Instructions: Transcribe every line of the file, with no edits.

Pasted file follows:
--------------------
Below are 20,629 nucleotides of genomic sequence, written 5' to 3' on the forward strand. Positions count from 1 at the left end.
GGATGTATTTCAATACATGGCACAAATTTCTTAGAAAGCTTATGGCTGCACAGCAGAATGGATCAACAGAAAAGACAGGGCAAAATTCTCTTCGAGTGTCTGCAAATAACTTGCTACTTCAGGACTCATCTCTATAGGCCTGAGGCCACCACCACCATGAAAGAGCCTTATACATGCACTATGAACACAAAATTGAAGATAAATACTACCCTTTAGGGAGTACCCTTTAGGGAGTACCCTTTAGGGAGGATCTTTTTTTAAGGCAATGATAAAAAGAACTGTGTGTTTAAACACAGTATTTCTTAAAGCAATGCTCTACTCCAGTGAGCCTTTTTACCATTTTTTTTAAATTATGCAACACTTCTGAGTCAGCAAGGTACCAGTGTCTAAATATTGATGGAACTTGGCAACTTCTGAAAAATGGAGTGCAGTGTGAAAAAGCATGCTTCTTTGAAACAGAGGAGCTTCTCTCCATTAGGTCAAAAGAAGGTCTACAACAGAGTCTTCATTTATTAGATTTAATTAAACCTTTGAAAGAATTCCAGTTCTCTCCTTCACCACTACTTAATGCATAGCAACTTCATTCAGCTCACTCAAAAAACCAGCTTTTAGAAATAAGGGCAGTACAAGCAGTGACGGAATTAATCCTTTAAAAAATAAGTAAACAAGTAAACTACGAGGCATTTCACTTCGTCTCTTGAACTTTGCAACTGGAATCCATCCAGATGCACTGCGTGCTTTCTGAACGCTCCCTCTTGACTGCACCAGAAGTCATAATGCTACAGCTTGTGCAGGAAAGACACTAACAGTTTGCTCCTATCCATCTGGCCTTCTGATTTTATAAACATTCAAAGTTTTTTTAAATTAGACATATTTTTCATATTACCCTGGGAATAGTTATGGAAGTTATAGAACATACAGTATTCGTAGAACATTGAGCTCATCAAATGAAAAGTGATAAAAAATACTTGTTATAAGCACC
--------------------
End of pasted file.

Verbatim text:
Below are 20,629 nucleotides of genomic sequence, written 5' to 3' on the forward strand. Positions count from 1 at the left end.
GGATGTATTTCAATACATGGCACAAATTTCTTAGAAAGCTTATGGCTGCACAGCAGAATGGATCAACAGAAAAGACAGGGCAAAATTCTCTTCGAGTGTCTGCAAATAACTTGCTACTTCAGGACTCATCTCTATAGGCCTGAGGCCACCACCACCATGAAAGAGCCTTATACATGCACTATGAACACAAAATTGAAGATAAATACTACCCTTTAGGGAGTACCCTTTAGGGAGTACCCTTTAGGGAGGATCTTTTTTTAAGGCAATGATAAAAAGAACTGTGTGTTTAAACACAGTATTTCTTAAAGCAATGCTCTACTCCAGTGAGCCTTTTTACCATTTTTTTTAAATTATGCAACACTTCTGAGTCAGCAAGGTACCAGTGTCTAAATATTGATGGAACTTGGCAACTTCTGAAAAATGGAGTGCAGTGTGAAAAAGCATGCTTCTTTGAAACAGAGGAGCTTCTCTCCATTAGGTCAAAAGAAGGTCTACAACAGAGTCTTCATTTATTAGATTTAATTAAACCTTTGAAAGAATTCCAGTTCTCTCCTTCACCACTACTTAATGCATAGCAACTTCATTCAGCTCACTCAAAAAACCAGCTTTTAGAAATAAGGGCAGTACAAGCAGTGACGGAATTAATCCTTTAAAAAATAAGTAAACAAGTAAACTACGAGGCATTTCACTTCGTCTCTTGAACTTTGCAACTGGAATCCATCCAGATGCACTGCGTGCTTTCTGAACGCTCCCTCTTGACTGCACCAGAAGTCATAATGCTACAGCTTGTGCAGGAAAGACACTAACAGTTTGCTCCTATCCATCTGGCCTTCTGATTTTATAAACATTCAAAGTTTTTTTAAATTAGACATATTTTTCATATTACCCTGGGAATAGTTATGGAAGTTATAGAACATACAGTATTCGTAGAACATTGAGCTCATCAAATGAAAAGTGATAAAAAATACTTGTTATAAGCACC